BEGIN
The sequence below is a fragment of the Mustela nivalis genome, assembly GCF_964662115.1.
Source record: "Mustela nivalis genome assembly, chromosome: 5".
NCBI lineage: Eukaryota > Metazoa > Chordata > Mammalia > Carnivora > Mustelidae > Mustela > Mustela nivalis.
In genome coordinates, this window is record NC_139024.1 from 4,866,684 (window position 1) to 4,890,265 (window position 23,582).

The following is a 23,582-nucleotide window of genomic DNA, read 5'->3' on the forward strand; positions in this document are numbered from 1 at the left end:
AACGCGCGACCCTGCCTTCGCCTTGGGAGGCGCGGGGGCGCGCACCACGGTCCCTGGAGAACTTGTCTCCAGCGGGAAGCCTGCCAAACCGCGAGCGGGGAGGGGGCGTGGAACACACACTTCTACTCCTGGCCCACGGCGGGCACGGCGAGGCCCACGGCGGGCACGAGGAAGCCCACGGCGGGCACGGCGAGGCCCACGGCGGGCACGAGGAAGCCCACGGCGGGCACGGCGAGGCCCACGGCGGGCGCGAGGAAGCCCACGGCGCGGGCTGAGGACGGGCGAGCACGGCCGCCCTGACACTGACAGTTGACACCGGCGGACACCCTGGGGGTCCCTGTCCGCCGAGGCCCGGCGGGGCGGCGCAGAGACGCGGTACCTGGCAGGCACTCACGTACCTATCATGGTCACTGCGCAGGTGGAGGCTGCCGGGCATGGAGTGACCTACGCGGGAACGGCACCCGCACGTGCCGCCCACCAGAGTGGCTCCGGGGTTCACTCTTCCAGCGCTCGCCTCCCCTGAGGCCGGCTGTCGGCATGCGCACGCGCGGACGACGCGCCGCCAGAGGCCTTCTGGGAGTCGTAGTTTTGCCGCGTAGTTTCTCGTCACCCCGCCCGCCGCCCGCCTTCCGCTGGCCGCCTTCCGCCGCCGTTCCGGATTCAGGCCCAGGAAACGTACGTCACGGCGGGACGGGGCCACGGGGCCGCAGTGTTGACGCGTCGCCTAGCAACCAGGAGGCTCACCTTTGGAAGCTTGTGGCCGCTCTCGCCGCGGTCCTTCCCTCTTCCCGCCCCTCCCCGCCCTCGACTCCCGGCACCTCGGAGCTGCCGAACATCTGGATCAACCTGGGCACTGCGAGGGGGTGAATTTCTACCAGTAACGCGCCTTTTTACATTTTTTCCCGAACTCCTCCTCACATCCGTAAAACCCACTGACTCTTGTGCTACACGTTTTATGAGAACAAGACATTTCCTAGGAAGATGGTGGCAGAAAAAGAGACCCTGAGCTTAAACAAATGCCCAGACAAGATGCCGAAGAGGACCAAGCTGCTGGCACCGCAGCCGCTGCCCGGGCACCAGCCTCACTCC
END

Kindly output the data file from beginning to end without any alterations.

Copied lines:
The sequence below is a fragment of the Mustela nivalis genome, assembly GCF_964662115.1.
Source record: "Mustela nivalis genome assembly, chromosome: 5".
NCBI lineage: Eukaryota > Metazoa > Chordata > Mammalia > Carnivora > Mustelidae > Mustela > Mustela nivalis.
In genome coordinates, this window is record NC_139024.1 from 4,866,684 (window position 1) to 4,890,265 (window position 23,582).

The following is a 23,582-nucleotide window of genomic DNA, read 5'->3' on the forward strand; positions in this document are numbered from 1 at the left end:
AACGCGCGACCCTGCCTTCGCCTTGGGAGGCGCGGGGGCGCGCACCACGGTCCCTGGAGAACTTGTCTCCAGCGGGAAGCCTGCCAAACCGCGAGCGGGGAGGGGGCGTGGAACACACACTTCTACTCCTGGCCCACGGCGGGCACGGCGAGGCCCACGGCGGGCACGAGGAAGCCCACGGCGGGCACGGCGAGGCCCACGGCGGGCACGAGGAAGCCCACGGCGGGCACGGCGAGGCCCACGGCGGGCGCGAGGAAGCCCACGGCGCGGGCTGAGGACGGGCGAGCACGGCCGCCCTGACACTGACAGTTGACACCGGCGGACACCCTGGGGGTCCCTGTCCGCCGAGGCCCGGCGGGGCGGCGCAGAGACGCGGTACCTGGCAGGCACTCACGTACCTATCATGGTCACTGCGCAGGTGGAGGCTGCCGGGCATGGAGTGACCTACGCGGGAACGGCACCCGCACGTGCCGCCCACCAGAGTGGCTCCGGGGTTCACTCTTCCAGCGCTCGCCTCCCCTGAGGCCGGCTGTCGGCATGCGCACGCGCGGACGACGCGCCGCCAGAGGCCTTCTGGGAGTCGTAGTTTTGCCGCGTAGTTTCTCGTCACCCCGCCCGCCGCCCGCCTTCCGCTGGCCGCCTTCCGCCGCCGTTCCGGATTCAGGCCCAGGAAACGTACGTCACGGCGGGACGGGGCCACGGGGCCGCAGTGTTGACGCGTCGCCTAGCAACCAGGAGGCTCACCTTTGGAAGCTTGTGGCCGCTCTCGCCGCGGTCCTTCCCTCTTCCCGCCCCTCCCCGCCCTCGACTCCCGGCACCTCGGAGCTGCCGAACATCTGGATCAACCTGGGCACTGCGAGGGGGTGAATTTCTACCAGTAACGCGCCTTTTTACATTTTTTCCCGAACTCCTCCTCACATCCGTAAAACCCACTGACTCTTGTGCTACACGTTTTATGAGAACAAGACATTTCCTAGGAAGATGGTGGCAGAAAAAGAGACCCTGAGCTTAAACAAATGCCCAGACAAGATGCCGAAGAGGACCAAGCTGCTGGCACCGCAGCCGCTGCCCGGGCACCAGCCTCACTCC